0
We're unable to sign you in at this time. Please try again in a few minutes.
Retry
We were able to sign you in, but your subscription(s) could not be found. Please try again in a few minutes.
Retry
There may be a problem with your account. Please contact the AMA Service Center to resolve this issue.
Contact the AMA Service Center:
Telephone: 1 (800) 262-2350 or 1 (312) 670-7827  *   Email: subscriptions@jamanetwork.com
Error Message ......
Original Investigation |

Dietary ω-3 Polyunsaturated Fatty Acid Intake and Risk for Amyotrophic Lateral Sclerosis

Kathryn C. Fitzgerald, MSc1; Éilis J. O’Reilly, ScD1,7; Guido J. Falcone, MD2,6; Marjorie L. McCullough, ScD3; Yikyung Park, ScD4; Laurence N. Kolonel, MD, PhD5; Alberto Ascherio, MD, DrPH1,6,7
[+] Author Affiliations
1Department of Nutrition, Harvard School of Public Health, Boston, Massachusetts
2Department of Neurology, Massachusetts General Hospital, Boston
3Epidemiology Research Program, American Cancer Society, Atlanta, Georgia
4Nutritional Epidemiology Branch, Division of Cancer Epidemiology and Genetics, National Cancer Institute, Bethesda, Maryland
5Epidemiology Program, Cancer Center, University of Hawaii, Honolulu
6Department of Epidemiology, Harvard School of Public Health, Boston, Massachusetts
7Channing Division of Network Medicine, Brigham and Women’s Hospital and Harvard Medical School, Boston, Massachusetts
JAMA Neurol. 2014;71(9):1102-1110. doi:10.1001/jamaneurol.2014.1214.
Text Size: A A A
Published online

Importance  Amyotrophic lateral sclerosis (ALS) is a severe progressive disease that cannot be prevented or cured. Diet-derived long-chain polyunsaturated fatty acids (PUFAs) are incorporated in brain lipids and modulate oxidative and inflammatory processes and could thus affect ALS risk and progression.

Objective  To examine the association between ω-6 and ω-3 PUFA consumption and ALS risk.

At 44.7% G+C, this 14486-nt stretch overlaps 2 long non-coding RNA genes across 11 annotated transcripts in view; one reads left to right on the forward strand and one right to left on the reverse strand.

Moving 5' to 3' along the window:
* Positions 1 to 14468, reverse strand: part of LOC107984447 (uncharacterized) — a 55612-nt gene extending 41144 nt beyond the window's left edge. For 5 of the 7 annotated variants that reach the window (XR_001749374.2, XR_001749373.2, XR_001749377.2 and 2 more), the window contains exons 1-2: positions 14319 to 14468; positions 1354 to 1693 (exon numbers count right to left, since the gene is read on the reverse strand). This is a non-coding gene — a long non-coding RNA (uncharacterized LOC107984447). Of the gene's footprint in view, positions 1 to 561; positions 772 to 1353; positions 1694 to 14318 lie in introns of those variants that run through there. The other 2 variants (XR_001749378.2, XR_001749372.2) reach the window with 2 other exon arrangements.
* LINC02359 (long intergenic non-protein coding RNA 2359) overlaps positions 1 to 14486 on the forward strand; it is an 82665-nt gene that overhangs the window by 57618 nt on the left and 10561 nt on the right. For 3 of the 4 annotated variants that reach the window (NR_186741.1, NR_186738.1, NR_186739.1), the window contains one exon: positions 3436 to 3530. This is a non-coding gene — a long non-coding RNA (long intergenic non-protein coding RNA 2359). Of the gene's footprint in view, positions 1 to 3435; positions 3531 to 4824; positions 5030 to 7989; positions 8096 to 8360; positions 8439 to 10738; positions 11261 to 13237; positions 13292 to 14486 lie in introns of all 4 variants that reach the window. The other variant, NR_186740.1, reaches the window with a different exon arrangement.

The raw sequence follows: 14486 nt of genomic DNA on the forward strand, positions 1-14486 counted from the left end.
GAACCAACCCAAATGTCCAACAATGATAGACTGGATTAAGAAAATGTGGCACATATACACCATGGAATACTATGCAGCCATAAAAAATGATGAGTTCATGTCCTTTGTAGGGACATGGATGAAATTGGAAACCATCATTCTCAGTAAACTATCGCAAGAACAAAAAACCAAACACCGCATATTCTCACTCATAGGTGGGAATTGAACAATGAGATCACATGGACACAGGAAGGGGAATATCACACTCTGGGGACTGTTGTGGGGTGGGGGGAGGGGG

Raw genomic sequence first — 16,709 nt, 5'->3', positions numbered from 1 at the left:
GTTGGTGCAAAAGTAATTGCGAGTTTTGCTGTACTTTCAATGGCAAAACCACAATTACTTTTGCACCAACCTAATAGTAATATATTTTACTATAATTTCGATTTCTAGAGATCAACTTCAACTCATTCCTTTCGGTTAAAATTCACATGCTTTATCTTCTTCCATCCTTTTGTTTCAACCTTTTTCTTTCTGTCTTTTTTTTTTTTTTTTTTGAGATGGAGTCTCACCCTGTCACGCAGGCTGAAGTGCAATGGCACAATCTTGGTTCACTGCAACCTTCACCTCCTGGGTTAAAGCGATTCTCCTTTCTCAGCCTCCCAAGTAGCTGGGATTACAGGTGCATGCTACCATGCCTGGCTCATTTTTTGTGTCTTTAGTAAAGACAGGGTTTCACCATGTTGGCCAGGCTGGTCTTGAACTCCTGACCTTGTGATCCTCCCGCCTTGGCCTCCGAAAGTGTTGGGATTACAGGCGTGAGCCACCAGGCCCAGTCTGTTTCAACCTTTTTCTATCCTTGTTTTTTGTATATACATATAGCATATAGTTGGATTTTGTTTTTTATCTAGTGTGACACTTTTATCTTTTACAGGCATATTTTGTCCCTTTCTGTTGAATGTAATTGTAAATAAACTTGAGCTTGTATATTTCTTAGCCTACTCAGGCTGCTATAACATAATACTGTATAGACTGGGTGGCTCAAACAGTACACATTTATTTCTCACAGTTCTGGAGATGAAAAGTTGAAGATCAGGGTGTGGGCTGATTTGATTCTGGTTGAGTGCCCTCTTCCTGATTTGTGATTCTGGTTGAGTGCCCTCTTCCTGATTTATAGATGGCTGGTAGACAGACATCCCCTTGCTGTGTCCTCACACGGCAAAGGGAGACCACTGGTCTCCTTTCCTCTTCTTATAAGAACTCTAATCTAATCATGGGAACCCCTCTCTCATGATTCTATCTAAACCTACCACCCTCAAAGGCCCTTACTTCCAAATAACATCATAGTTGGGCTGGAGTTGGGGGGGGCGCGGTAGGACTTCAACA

Design, Setting, and Participants  Longitudinal analyses based on 1 002 082 participants (479 114 women and 522 968 men) in 5 prospective cohorts: the National Institutes of Health–AARP Diet and Health Study, the Cancer Prevention Study II Nutrition Cohort, the Health Professionals Follow-up Study, the Multiethnic Cohort Study, and the Nurses’ Health Study. Diet was assessed via food frequency questionnaire developed or modified for each cohort. Participants were categorized into cohort-specific quintiles of intake of energy-adjusted dietary variables.

Main Outcomes and Measures  Cohort-specific multivariable-adjusted risk ratios (RRs) of ALS incidence or death estimated by Cox proportional hazards regression and pooled using random-effects methods.

Results  A total of 995 ALS cases were documented during the follow-up. A greater ω-3 PUFA intake was associated with a reduced risk for ALS. The pooled, multivariable-adjusted RR for the highest to the lowest quintile was 0.66 (95% CI, 0.53-0.81; P < .001 for trend). Consumption of both α-linolenic acid (RR, 0.73; 95% CI, 0.59-0.89; P = .003 for trend) and marine ω-3 PUFAs (RR, 0.84; 95% CI, 0.65-1.08; P = .03 for trend) contributed to this inverse association. Intakes of ω-6 PUFA were not associated with ALS risk.